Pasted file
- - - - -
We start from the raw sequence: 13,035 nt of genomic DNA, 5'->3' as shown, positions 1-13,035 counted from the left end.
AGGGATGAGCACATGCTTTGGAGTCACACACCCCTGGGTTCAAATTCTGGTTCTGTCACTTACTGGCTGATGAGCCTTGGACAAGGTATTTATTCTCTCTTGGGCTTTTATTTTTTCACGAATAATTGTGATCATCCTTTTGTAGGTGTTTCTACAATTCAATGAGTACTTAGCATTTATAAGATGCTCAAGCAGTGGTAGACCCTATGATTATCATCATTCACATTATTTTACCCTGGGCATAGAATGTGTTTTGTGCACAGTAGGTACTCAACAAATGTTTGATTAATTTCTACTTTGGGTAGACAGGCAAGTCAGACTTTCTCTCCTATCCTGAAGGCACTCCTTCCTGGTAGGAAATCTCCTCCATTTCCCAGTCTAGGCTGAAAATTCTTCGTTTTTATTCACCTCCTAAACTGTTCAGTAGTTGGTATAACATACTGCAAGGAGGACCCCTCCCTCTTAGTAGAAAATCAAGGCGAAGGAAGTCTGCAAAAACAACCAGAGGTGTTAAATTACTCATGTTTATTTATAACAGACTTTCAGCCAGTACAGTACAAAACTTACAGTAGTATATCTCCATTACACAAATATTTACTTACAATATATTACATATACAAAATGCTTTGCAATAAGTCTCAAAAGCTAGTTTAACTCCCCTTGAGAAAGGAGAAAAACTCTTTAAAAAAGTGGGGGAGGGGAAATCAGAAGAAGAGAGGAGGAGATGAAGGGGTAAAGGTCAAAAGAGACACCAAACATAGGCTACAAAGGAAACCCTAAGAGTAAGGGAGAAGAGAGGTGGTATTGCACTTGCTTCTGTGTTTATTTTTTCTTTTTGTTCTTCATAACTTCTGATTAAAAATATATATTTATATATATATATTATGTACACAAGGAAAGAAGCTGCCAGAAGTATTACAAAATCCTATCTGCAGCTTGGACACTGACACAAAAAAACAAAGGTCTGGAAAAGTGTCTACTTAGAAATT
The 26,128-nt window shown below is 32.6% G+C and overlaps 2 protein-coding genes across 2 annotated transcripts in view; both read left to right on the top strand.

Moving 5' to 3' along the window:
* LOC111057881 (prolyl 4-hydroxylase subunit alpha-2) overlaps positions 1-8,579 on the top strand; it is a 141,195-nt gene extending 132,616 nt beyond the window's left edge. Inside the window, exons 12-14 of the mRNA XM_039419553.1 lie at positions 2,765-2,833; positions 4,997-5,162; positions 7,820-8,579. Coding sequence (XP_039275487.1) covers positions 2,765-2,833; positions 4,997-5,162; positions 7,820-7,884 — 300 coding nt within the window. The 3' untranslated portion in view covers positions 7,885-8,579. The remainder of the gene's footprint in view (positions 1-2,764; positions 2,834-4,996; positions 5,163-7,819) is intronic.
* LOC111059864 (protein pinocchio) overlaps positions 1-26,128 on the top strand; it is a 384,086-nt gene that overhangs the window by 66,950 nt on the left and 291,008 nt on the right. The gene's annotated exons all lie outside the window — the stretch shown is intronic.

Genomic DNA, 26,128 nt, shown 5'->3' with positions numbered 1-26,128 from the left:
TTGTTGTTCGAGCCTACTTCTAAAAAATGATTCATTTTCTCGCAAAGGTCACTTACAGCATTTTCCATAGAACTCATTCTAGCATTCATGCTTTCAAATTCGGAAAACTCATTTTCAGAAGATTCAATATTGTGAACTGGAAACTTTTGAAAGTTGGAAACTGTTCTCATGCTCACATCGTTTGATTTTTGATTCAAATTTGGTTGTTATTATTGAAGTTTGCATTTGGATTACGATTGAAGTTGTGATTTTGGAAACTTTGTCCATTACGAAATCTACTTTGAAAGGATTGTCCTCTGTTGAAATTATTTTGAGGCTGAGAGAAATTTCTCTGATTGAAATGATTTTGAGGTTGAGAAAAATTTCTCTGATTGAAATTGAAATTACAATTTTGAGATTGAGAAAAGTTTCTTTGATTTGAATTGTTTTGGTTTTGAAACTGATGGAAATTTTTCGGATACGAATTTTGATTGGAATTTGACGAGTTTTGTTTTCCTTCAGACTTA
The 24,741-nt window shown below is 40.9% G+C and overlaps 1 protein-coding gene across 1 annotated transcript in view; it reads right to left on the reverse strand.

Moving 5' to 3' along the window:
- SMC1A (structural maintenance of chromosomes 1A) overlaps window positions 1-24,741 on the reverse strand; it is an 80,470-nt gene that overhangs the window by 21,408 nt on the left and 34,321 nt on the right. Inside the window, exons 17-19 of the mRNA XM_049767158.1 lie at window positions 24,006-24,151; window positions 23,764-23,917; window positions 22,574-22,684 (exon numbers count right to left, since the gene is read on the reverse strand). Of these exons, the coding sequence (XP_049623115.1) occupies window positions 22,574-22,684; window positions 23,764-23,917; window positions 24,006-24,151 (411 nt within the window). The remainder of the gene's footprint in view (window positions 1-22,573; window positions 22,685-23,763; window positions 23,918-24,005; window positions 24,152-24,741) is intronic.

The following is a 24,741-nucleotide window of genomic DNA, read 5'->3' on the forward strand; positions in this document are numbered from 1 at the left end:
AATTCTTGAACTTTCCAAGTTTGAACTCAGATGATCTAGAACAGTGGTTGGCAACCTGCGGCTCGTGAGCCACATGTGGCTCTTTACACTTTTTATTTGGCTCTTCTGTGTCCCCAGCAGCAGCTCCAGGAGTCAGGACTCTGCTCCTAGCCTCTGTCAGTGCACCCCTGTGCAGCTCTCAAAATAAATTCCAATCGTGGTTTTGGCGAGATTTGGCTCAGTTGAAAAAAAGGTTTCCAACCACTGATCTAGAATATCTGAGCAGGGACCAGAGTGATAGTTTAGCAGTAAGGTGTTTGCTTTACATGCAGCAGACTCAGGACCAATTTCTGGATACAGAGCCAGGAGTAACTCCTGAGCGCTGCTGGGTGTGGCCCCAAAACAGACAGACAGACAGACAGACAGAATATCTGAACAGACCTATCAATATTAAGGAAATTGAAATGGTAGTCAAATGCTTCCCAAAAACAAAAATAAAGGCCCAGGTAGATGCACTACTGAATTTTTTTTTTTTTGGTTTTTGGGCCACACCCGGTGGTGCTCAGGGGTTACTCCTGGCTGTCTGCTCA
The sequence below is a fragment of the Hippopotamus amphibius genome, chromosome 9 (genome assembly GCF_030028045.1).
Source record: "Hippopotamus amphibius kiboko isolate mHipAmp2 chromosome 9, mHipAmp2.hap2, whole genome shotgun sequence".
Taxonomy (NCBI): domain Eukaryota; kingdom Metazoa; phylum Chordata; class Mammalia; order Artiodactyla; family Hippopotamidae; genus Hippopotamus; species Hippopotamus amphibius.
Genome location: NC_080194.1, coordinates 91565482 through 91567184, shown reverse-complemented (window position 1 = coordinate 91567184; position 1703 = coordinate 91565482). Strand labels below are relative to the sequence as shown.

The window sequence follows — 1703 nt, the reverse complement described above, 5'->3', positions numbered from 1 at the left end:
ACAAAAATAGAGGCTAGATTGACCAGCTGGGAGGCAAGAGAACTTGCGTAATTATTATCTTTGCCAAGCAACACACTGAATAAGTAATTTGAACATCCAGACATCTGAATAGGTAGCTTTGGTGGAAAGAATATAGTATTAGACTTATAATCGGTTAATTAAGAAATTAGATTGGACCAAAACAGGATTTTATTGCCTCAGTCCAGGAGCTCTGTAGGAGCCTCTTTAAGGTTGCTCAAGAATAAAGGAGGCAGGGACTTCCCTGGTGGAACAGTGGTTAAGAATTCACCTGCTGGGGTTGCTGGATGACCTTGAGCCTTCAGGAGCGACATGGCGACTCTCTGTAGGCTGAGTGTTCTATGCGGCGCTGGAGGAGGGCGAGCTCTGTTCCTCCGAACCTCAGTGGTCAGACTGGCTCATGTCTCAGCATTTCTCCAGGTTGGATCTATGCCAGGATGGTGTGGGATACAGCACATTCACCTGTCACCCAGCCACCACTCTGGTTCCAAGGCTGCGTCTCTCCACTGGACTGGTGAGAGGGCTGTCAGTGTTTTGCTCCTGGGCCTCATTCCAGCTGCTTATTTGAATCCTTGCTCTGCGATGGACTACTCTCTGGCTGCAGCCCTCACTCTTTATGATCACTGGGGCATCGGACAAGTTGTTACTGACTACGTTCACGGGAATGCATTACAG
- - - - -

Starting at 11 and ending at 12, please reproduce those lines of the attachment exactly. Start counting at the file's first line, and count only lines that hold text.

- SMC1A (structural maintenance of chromosomes 1A) overlaps window positions 1-24,741 on the reverse strand; it is an 80,470-nt gene that overhangs the window by 21,408 nt on the left and 34,321 nt on the right. Inside the window, exons 17-19 of the mRNA XM_049767158.1 lie at window positions 24,006-24,151; window positions 23,764-23,917; window positions 22,574-22,684 (exon numbers count right to left, since the gene is read on the reverse strand). Of these exons, the coding sequence (XP_049623115.1) occupies window positions 22,574-22,684; window positions 23,764-23,917; window positions 24,006-24,151 (411 nt within the window). The remainder of the gene's footprint in view (window positions 1-22,573; window positions 22,685-23,763; window positions 23,918-24,005; window positions 24,152-24,741) is intronic.

The following is a 24,741-nucleotide window of genomic DNA, read 5'->3' on the forward strand; positions in this document are numbered from 1 at the left end: